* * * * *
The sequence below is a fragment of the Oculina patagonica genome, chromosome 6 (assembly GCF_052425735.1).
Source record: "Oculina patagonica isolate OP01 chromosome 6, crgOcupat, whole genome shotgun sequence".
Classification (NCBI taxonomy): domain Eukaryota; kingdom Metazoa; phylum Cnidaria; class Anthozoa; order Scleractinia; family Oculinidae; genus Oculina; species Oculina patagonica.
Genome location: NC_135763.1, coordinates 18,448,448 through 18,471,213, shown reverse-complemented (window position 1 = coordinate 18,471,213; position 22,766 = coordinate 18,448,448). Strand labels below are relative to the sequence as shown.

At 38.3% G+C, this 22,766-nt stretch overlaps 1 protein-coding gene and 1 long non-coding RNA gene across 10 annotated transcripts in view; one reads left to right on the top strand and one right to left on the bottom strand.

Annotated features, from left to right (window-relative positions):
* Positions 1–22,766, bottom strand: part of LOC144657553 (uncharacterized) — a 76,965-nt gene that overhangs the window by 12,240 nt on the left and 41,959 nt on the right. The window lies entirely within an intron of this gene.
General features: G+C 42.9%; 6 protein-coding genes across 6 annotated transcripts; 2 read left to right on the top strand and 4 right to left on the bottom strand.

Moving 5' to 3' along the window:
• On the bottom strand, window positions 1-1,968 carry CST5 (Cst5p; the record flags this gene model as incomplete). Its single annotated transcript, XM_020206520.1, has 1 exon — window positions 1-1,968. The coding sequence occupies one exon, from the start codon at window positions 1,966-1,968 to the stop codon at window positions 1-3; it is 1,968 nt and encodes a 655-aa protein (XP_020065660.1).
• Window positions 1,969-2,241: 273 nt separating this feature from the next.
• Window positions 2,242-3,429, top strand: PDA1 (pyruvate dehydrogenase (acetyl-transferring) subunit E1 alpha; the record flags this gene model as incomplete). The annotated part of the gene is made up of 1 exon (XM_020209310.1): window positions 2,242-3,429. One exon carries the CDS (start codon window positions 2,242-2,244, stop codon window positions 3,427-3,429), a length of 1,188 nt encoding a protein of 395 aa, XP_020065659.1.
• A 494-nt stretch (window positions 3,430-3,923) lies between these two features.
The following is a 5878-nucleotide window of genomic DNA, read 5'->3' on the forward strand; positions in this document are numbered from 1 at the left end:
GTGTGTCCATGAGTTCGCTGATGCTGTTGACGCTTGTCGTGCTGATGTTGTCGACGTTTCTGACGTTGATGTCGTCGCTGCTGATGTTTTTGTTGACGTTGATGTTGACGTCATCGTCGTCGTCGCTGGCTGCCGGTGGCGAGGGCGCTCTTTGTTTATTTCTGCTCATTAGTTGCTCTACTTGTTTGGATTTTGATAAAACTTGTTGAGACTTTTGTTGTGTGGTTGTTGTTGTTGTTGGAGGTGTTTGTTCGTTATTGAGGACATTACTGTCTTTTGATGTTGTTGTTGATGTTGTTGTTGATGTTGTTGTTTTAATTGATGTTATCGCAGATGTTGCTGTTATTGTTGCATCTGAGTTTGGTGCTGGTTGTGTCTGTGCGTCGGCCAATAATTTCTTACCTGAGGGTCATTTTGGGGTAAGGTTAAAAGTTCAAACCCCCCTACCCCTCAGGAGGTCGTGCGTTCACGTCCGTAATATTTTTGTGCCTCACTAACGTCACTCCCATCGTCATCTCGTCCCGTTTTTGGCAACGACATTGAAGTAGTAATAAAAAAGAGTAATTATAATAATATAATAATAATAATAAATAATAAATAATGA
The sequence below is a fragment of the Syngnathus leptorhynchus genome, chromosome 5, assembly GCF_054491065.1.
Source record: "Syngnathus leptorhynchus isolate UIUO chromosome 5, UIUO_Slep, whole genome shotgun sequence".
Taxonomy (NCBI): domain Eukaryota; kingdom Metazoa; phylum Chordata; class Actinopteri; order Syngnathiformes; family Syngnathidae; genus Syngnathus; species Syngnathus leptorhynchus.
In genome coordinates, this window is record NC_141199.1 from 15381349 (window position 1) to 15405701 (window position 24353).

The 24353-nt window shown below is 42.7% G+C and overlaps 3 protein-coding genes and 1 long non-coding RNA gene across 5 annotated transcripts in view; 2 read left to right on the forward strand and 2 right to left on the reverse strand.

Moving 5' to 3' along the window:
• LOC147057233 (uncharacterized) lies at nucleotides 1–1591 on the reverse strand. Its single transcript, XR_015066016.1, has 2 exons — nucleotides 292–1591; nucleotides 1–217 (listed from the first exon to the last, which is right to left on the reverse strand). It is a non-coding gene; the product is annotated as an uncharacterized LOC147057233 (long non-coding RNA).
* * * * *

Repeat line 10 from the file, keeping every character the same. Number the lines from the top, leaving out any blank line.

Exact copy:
• On the bottom strand, window positions 1-1,968 carry CST5 (Cst5p; the record flags this gene model as incomplete). Its single annotated transcript, XM_020206520.1, has 1 exon — window positions 1-1,968. The coding sequence occupies one exon, from the start codon at window positions 1,966-1,968 to the stop codon at window positions 1-3; it is 1,968 nt and encodes a 655-aa protein (XP_020065660.1).